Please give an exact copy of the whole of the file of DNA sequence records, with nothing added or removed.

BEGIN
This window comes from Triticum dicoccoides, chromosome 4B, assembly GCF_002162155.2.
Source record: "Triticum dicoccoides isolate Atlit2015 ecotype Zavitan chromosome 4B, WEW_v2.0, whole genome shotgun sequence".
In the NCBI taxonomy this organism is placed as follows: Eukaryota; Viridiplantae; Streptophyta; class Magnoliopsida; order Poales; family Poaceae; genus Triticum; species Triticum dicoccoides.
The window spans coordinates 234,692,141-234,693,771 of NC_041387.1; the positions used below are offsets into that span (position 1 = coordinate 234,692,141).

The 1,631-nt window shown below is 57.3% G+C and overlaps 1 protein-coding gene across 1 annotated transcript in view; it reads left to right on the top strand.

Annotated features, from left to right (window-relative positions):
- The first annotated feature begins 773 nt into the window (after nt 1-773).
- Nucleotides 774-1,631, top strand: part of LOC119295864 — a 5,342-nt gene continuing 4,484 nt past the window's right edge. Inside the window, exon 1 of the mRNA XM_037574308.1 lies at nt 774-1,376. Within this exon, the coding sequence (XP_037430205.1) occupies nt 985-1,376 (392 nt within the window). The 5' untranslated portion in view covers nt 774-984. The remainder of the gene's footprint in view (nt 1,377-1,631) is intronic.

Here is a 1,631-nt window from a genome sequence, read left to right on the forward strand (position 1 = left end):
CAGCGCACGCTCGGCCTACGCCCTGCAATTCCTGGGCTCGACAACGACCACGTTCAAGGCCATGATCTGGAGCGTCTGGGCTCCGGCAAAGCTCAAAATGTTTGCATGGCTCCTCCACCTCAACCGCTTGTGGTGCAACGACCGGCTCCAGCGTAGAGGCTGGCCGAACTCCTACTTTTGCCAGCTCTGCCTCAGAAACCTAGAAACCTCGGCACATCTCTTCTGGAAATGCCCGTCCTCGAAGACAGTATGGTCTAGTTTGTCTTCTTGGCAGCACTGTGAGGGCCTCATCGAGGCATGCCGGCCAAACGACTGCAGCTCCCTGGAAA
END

This window comes from Triticum dicoccoides, chromosome 4B, assembly GCF_002162155.2.
Source record: "Triticum dicoccoides isolate Atlit2015 ecotype Zavitan chromosome 4B, WEW_v2.0, whole genome shotgun sequence".
In the NCBI taxonomy this organism is placed as follows: Eukaryota; Viridiplantae; Streptophyta; class Magnoliopsida; order Poales; family Poaceae; genus Triticum; species Triticum dicoccoides.
The window spans coordinates 234,692,141-234,693,771 of NC_041387.1; the positions used below are offsets into that span (position 1 = coordinate 234,692,141).

The 1,631-nt window shown below is 57.3% G+C and overlaps 1 protein-coding gene across 1 annotated transcript in view; it reads left to right on the top strand.

Annotated features, from left to right (window-relative positions):
- The first annotated feature begins 773 nt into the window (after nt 1-773).
- Nucleotides 774-1,631, top strand: part of LOC119295864 — a 5,342-nt gene continuing 4,484 nt past the window's right edge. Inside the window, exon 1 of the mRNA XM_037574308.1 lies at nt 774-1,376. Within this exon, the coding sequence (XP_037430205.1) occupies nt 985-1,376 (392 nt within the window). The 5' untranslated portion in view covers nt 774-984. The remainder of the gene's footprint in view (nt 1,377-1,631) is intronic.

Here is a 1,631-nt window from a genome sequence, read left to right on the forward strand (position 1 = left end):
CAGCGCACGCTCGGCCTACGCCCTGCAATTCCTGGGCTCGACAACGACCACGTTCAAGGCCATGATCTGGAGCGTCTGGGCTCCGGCAAAGCTCAAAATGTTTGCATGGCTCCTCCACCTCAACCGCTTGTGGTGCAACGACCGGCTCCAGCGTAGAGGCTGGCCGAACTCCTACTTTTGCCAGCTCTGCCTCAGAAACCTAGAAACCTCGGCACATCTCTTCTGGAAATGCCCGTCCTCGAAGACAGTATGGTCTAGTTTGTCTTCTTGGCAGCACTGTGAGGGCCTCATCGAGGCATGCCGGCCAAACGACTGCAGCTCCCTGGAAA